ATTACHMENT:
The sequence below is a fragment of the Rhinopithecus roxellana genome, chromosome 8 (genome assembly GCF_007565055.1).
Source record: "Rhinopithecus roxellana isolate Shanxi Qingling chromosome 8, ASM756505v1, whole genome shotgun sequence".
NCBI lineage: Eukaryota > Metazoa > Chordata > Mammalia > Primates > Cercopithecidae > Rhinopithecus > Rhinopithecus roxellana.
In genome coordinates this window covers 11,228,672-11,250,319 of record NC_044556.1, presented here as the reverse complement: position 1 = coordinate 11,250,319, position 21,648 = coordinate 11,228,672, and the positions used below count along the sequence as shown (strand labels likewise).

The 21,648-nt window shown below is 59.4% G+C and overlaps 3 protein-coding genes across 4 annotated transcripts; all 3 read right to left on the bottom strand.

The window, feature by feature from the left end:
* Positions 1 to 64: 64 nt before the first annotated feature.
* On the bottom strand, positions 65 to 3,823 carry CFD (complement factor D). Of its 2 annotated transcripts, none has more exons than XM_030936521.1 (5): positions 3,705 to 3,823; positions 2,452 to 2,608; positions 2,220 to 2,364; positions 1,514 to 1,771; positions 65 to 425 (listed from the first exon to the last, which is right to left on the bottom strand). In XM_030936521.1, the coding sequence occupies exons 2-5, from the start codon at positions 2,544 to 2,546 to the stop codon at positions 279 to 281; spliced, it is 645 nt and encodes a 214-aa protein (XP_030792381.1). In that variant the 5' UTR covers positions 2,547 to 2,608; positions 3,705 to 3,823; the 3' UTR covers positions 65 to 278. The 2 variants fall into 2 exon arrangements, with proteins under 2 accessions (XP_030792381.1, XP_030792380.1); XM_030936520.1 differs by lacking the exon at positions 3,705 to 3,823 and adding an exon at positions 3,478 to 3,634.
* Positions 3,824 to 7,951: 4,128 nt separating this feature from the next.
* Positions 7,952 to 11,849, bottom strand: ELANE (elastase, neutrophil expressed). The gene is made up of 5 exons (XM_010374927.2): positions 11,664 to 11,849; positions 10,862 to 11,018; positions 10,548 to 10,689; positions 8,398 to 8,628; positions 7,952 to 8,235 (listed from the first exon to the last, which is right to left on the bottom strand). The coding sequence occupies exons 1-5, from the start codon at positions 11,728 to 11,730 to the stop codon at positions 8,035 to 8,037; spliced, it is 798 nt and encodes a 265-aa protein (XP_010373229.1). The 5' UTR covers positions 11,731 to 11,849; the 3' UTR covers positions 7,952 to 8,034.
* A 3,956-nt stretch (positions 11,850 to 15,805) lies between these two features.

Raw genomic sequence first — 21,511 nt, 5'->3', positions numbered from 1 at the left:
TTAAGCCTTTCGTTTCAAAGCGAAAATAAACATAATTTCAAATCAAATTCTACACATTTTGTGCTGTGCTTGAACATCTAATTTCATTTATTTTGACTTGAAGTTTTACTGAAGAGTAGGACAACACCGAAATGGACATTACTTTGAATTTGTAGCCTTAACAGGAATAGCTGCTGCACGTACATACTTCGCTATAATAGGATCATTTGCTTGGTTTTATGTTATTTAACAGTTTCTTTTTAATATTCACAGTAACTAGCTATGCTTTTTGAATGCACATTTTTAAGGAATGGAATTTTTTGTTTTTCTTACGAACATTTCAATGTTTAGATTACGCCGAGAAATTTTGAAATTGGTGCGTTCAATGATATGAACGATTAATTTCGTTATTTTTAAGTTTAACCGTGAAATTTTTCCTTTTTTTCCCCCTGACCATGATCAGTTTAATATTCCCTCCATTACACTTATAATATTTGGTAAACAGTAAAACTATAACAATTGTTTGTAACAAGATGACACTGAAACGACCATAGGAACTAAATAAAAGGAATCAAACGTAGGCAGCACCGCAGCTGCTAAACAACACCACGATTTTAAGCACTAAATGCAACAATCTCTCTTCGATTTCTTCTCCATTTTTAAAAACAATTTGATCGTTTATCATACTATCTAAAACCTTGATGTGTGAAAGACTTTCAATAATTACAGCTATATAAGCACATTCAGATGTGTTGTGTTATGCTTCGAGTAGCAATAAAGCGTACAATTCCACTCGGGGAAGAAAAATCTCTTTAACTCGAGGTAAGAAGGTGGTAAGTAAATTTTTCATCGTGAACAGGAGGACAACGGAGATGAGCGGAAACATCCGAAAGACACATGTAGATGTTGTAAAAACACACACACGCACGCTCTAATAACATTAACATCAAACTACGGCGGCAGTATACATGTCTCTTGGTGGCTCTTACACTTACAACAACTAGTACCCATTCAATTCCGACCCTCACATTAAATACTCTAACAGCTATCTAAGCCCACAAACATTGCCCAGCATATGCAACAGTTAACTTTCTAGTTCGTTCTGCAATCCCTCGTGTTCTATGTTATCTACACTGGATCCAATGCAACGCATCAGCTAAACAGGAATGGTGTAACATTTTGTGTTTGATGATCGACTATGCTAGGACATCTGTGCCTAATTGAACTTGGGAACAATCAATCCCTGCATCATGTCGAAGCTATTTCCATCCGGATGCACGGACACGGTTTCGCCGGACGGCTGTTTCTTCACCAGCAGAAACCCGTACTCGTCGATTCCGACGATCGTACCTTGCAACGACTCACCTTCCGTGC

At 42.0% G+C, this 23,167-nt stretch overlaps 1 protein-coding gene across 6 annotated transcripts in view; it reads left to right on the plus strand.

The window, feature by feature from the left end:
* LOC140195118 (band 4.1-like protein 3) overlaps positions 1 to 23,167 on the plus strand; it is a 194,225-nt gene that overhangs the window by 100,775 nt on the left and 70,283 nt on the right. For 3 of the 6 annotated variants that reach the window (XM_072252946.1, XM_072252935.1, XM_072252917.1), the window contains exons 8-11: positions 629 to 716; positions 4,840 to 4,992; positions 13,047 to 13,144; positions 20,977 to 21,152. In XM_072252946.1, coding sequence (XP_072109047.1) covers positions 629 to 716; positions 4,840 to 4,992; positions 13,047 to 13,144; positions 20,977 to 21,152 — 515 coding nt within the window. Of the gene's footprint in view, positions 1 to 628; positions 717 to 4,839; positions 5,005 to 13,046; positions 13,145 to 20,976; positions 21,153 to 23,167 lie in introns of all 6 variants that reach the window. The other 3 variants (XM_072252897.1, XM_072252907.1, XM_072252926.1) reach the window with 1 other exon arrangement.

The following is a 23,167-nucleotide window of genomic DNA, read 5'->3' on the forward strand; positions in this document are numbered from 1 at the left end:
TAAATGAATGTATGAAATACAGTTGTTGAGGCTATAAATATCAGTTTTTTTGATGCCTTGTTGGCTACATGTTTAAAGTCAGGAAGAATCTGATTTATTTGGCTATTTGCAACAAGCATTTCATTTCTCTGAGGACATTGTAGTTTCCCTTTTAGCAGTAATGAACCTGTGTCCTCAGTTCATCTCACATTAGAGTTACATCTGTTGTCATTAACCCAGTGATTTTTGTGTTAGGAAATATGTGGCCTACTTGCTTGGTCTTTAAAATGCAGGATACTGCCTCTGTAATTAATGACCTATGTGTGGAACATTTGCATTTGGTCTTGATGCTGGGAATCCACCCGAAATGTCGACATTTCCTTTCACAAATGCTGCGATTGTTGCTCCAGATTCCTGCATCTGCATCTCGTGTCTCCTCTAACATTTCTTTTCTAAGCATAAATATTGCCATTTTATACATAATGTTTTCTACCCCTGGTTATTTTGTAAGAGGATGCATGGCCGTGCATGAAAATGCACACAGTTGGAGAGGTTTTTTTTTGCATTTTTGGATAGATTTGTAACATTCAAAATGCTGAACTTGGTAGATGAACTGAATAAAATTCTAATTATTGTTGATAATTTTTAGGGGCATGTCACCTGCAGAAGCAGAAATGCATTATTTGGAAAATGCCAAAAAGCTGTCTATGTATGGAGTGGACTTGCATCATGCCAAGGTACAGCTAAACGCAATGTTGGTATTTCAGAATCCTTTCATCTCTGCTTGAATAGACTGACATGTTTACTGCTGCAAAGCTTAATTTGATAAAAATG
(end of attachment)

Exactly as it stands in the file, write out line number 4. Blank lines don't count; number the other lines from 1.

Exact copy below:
In genome coordinates this window covers 11,228,672-11,250,319 of record NC_044556.1, presented here as the reverse complement: position 1 = coordinate 11,250,319, position 21,648 = coordinate 11,228,672, and the positions used below count along the sequence as shown (strand labels likewise).